As we heard from my hon. Friend the Member for Kingston upon Hull North, more than 2,400 people have died and the lives of thousands more have been wrecked. I want to talk about just one of those people, Colin Smith from Newport in my constituency. He was one of the youngest victims of the contaminated blood scandal, and what happened to him illustrates just why the inquiry cannot come quickly enough.
Colin went into hospital in 1983 when he was eight months old with a minor ear condition. As a haemophiliac he received factor VIII, which the family learnt, following a freedom of information request, had come from a batch from a prison in Arkansas. He spent his short life fighting illness. He died, aged seven, of AIDS and hepatitis C in 1990. The family did not know he had hepatitis C until three years after his death: it had been kept secret, as so much was kept hidden. I hope that that will be examined in the inquiry, because people like Haydn Lewis, who was mentioned earlier by my hon. Friend the Member for Cardiff Central (Jo Stevens), had to battle and battle to obtain such information.
Colin died aged seven in his mum’s arms, weighing about the same as a baby. I have told his story before in the Chamber. It is a heartbreaking story, but telling such stories is an important reminder of why we are here today. It is also an important reason for having a public inquiry. We now know something that Colin’s family knew in their hearts, I think, for many years, but have since outlined on “Panorama” and in Private Eye. One of the recently unearthed letters written by Colin’s haemophilia specialist in 1983 recorded that, following his minor incident, “without any evidence of intracranial bleeding the child was still given factor 8”. The specialist added that “all these materials carry the risk of hepatitis but this is something haemophiliacs have to accept”.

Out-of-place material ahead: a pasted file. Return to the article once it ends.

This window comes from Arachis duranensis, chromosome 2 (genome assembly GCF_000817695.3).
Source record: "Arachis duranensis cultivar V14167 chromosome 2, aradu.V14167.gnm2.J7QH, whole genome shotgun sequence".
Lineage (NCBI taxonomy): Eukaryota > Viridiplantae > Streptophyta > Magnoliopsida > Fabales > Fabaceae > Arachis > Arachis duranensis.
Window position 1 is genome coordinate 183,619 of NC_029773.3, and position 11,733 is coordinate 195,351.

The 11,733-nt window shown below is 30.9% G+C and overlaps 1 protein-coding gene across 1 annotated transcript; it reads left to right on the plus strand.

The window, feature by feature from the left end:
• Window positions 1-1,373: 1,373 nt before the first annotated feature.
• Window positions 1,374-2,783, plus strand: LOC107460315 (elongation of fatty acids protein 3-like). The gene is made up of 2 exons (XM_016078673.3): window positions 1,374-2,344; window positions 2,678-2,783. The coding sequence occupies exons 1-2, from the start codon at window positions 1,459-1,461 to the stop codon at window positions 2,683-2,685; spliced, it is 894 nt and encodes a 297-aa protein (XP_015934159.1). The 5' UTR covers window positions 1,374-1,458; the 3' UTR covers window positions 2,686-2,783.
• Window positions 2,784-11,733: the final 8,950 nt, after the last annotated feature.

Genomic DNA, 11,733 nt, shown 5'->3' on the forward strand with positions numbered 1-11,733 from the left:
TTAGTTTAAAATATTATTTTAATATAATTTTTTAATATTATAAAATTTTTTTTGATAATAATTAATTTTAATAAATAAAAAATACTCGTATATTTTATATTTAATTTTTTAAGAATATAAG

He said that he would keep Colin under “close observation as months go by”. Six years later, after Colin had died, the same specialist wrote to pharmaceutical companies saying that he could not supply any more “samples” because Colin was no longer at his facility. Colin’s family were not aware of that until much later. That and other evidence needs to be put before the public inquiry so that witnesses can be called under oath and all documents can be disclosed, because it indicates that the risks of using this blood-supplied by profit-making American companies-were known in 1980 or earlier, three years before it was given to Colin.
Colin’s tribute on the Tainted Blood website says: “Thousands of people, like Colin didn’t make it this far. He never had the chance to join the cubs, play football for his school, have a girlfriend, go travelling or get married Instead, his short life was filled with hospitals, doctors and illness. He was just a little boy, but a very special one who we, at TB, always keep in mind as we campaign.”
He is in my mind every day, because when at home in my constituency I often drive past the Smith’s house, with my eight-year-old son sat in the car next to me, and I imagine how I would feel if this had happened to me. So I just say this to the Minister: would I have been happy if there was a public apology and would I have been happy with the limited financial support that people felt they had to beg for, or would I want to ?finally get to the truth? Nothing can bring back Colin and others, but we can at least have a public inquiry that gets this right. We need to get it right this time, because Colin’s family and others have been through so much over the years that we cannot let them down again.”